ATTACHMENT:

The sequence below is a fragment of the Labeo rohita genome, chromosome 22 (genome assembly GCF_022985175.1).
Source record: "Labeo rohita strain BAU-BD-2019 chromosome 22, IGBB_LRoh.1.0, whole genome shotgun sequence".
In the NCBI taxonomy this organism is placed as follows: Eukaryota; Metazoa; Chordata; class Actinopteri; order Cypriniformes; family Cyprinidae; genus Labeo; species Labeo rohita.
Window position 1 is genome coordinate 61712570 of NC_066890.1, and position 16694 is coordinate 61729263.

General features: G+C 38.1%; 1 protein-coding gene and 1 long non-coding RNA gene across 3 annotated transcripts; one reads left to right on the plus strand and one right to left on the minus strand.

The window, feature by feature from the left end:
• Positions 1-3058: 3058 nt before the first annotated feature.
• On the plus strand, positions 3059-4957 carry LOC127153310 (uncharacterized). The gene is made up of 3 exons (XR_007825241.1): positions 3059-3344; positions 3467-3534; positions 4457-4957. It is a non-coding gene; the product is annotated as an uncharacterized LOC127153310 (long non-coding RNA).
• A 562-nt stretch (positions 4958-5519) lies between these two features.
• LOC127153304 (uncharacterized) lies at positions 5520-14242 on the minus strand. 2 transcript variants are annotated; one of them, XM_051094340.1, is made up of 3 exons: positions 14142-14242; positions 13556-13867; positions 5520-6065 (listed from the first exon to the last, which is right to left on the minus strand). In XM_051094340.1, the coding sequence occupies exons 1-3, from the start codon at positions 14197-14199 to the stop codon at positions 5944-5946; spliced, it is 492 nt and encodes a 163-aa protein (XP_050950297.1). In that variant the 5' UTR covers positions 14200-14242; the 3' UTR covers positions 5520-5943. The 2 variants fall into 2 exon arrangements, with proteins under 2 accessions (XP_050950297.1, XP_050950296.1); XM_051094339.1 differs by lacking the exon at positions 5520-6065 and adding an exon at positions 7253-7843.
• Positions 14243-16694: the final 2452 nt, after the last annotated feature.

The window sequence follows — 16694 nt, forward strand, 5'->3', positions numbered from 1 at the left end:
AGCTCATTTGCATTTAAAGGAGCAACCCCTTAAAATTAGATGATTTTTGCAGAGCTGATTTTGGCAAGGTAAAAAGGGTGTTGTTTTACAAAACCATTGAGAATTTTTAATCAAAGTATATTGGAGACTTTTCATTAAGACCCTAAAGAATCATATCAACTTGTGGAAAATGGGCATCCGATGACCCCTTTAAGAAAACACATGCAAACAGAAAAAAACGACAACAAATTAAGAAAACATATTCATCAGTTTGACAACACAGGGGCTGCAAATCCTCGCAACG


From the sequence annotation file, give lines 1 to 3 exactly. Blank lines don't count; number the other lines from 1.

The sequence below is a fragment of the Labeo rohita genome, chromosome 22 (genome assembly GCF_022985175.1).
Source record: "Labeo rohita strain BAU-BD-2019 chromosome 22, IGBB_LRoh.1.0, whole genome shotgun sequence".
In the NCBI taxonomy this organism is placed as follows: Eukaryota; Metazoa; Chordata; class Actinopteri; order Cypriniformes; family Cyprinidae; genus Labeo; species Labeo rohita.